MANI BEFORE THE MUNICIPAL ELECTIONS

 

As the municipal election gets closer, citizens worry about what will happen afterwards. The financial crisis has resulted in reduced state funding, and consequently the discrepancy between the needs of our area and the fullfilment of these needs is getting larger. It stands to reason that the bigger the reduction of the funds, the more we need competent financial managers. Competent managers, however, are not enough. We also need a common understanding and correct prioritisation of needs, something that is not so easy to achieve after a long election campaign, intense political debates and promises to the electorate. For these reasons, the fewer combinations in the elections, the easier the pre-election consensus will be. According to the newly  endorsed election law, those who run for local representatives will run independently of the combination of the mayor or his/her opponents. The fewer combinations there are, the easier it will be for all local politicians to reach a common understanding  and undertake a common course of action after the elections.

 

   The worry about what will happen after the municipal elections is of course generalised, but even greater in Mani, because of two reasons:

 

  1. a) Mani’s population is small; in theory it reaches 20.000 people in both municipalities of Eastern and Western Mani, but in reality is less than 10.000 people. We should also remember that in this number of 10.000 people is included a high number of foreigners. The population drastically increases during the summer months, when we welcome many visitors.

 

  1. b) the geographical area of the municipalities of Eastern and Western Mani is large and has a large number of sparsely populated municipalities.

 

   These characteristics of our region mean that the management of Mani is not easy. We propose the use of a joint list of candidates in the local elections for both mayor and local representative.

 

 

   The use of a joint list of candidates instead of two separate ballots, [i.e., one for the mayor and another one for the local representative (τοπικός εκπρόσωπος for municipalities with population less than 300 people)],  will help the electorate choose the most competent and most honest political candidates, without the problems associated with two separate ballots. In this way, there will be a common understanding  regarding the prioritisation of public works during the post-election period ; it will also lead to a common understanding about claiming the fair share of funds from both the region (περιφέρεια) and the state. A consensus in the presentation of the needs of our area and in the coordination in the claims of the fair share of funds will finally help achieve a higher funding from these two sources, state and region (περιφέρεια).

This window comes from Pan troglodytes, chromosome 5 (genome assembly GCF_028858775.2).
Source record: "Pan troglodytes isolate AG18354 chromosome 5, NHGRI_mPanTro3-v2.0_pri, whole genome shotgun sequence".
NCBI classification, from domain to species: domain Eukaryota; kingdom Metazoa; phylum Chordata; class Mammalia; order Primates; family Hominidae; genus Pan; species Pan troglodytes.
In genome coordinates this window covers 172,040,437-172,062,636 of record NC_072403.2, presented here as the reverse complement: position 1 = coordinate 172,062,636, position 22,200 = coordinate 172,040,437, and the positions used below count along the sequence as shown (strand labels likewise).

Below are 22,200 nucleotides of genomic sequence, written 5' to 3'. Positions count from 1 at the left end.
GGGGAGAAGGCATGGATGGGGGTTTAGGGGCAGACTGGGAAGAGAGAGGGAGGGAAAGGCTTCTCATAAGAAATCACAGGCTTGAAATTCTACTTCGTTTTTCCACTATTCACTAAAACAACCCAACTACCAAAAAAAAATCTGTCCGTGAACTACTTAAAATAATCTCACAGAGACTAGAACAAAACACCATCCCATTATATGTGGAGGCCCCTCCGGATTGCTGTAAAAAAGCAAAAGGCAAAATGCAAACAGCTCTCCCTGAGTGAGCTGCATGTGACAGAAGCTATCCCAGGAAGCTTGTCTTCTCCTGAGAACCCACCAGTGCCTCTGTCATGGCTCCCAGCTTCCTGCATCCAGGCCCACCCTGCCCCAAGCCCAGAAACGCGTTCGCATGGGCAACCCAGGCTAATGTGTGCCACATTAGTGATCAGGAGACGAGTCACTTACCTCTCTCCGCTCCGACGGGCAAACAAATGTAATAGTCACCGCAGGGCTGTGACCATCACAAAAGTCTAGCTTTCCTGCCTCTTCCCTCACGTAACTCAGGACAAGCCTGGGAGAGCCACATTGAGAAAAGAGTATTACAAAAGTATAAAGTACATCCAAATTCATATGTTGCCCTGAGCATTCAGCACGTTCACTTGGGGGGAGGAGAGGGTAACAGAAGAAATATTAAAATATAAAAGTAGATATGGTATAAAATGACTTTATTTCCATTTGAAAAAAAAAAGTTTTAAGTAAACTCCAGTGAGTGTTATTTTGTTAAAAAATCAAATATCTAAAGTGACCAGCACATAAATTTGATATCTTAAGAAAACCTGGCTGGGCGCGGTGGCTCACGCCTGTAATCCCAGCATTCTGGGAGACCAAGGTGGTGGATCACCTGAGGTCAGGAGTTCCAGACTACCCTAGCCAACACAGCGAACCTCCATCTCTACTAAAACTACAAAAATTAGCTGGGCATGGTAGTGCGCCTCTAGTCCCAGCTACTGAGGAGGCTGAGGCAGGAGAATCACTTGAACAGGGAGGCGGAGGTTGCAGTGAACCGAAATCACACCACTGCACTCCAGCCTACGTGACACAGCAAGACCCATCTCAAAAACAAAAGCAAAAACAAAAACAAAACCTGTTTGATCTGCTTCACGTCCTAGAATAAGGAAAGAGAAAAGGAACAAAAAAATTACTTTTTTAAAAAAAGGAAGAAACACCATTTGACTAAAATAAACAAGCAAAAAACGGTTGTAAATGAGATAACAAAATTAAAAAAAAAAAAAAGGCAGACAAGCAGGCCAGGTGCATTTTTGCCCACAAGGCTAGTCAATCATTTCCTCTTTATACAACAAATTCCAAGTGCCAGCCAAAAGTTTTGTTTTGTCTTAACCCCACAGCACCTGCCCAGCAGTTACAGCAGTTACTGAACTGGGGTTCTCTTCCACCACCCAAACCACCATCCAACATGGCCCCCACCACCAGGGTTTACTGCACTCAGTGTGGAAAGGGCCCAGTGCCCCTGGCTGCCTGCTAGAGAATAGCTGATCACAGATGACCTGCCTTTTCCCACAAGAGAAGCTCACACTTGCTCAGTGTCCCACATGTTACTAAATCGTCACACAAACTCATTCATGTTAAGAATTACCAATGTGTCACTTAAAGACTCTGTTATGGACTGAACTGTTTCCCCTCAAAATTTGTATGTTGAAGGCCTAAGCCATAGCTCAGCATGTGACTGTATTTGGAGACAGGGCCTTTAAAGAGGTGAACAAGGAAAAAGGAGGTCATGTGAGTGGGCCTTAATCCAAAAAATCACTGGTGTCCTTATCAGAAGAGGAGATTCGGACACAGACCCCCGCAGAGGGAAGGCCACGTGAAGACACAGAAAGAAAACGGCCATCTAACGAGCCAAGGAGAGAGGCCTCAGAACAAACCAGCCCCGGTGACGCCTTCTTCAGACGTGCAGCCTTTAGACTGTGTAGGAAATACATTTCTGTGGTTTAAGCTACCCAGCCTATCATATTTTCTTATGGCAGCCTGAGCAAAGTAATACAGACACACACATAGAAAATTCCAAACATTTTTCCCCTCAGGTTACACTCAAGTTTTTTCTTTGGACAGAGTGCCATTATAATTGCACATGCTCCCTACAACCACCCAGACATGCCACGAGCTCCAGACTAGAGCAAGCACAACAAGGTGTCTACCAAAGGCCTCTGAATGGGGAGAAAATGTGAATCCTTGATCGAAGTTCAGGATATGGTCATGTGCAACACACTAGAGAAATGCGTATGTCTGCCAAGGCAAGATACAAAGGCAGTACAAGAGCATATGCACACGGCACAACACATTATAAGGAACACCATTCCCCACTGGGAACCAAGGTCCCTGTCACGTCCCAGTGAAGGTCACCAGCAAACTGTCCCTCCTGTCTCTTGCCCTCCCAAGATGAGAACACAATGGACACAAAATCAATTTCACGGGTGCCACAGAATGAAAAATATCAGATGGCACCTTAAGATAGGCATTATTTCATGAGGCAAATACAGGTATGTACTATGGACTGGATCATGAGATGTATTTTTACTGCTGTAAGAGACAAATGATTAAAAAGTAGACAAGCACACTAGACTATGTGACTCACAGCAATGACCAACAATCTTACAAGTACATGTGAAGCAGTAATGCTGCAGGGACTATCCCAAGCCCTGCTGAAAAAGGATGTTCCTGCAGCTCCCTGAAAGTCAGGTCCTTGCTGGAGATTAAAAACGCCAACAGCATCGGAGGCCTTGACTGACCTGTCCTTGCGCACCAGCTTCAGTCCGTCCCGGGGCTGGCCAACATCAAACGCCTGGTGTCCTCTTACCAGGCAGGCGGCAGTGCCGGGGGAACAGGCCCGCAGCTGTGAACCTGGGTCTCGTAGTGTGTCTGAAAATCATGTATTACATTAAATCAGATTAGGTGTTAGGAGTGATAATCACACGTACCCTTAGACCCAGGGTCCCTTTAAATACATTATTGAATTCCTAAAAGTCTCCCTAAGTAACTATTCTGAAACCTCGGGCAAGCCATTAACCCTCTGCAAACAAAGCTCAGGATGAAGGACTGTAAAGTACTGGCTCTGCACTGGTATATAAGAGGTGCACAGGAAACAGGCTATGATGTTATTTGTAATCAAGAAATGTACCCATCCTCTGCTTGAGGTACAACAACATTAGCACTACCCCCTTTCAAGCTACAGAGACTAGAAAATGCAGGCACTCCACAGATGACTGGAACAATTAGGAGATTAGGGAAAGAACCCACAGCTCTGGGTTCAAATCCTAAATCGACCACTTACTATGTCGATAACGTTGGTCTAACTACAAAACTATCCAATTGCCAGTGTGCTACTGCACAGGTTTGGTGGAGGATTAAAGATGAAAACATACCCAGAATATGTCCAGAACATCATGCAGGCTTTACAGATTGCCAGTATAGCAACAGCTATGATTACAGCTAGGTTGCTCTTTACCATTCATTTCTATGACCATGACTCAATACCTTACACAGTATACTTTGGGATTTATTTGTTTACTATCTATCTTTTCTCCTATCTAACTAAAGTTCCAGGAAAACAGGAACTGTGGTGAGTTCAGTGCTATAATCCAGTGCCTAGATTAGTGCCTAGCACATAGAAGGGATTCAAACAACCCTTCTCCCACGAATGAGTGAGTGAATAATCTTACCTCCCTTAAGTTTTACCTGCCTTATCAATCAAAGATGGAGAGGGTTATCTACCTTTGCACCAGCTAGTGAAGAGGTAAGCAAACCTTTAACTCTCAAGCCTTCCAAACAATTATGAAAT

The big difference in the number of people who live in Mani during the winter and during the summer means that our area needs specific public works that will increase the quality of the holidays of our visitors.  These works will help bring even more visitors to Mani, and as a result more prosperity and more jobs to our area. The funds that have been alotted so far to the municipalities of Eastern and Western Mani are not enough to cover the expenses for this kind of infrastructure. The necessary increase in funds can only happen through unity, careful planning and effective presentation of the needs  to the responsible entities and those who govern them.  If these claims are put forward by local politicians who have a common understanding and a common goal, the results will be favourable.

 

   Maniot egotism, although often altruistic, negatively affects the local politicians’ willingness to serve, and it constitutes the main obstacle in the development of a common understanding. In the history of our region there are examples of this kind of conduct, which could be attributed to the influence of our region’s environment and climate on our genes. However, in our history we also have examples of consensus and unity, which were achieved in dire times, when the freedom and economic self-sufficiency of the Maniots were in danger.  We believe that it is essential for our area to become financially self-sufficient. Immediate goals can be an increase in the number of visitors to Mani and in the employability of our people, which will assure a better future for the next generation. To reach these goals, local politicians need to put aside their egotism and to develop a common understanding. Using a joint list of candidates for both mayor and local representatives would really help reach this common understanding and elect the best candidates as our local politicians.

 

                                                                                                                                                THE EDITORIAL BOARD

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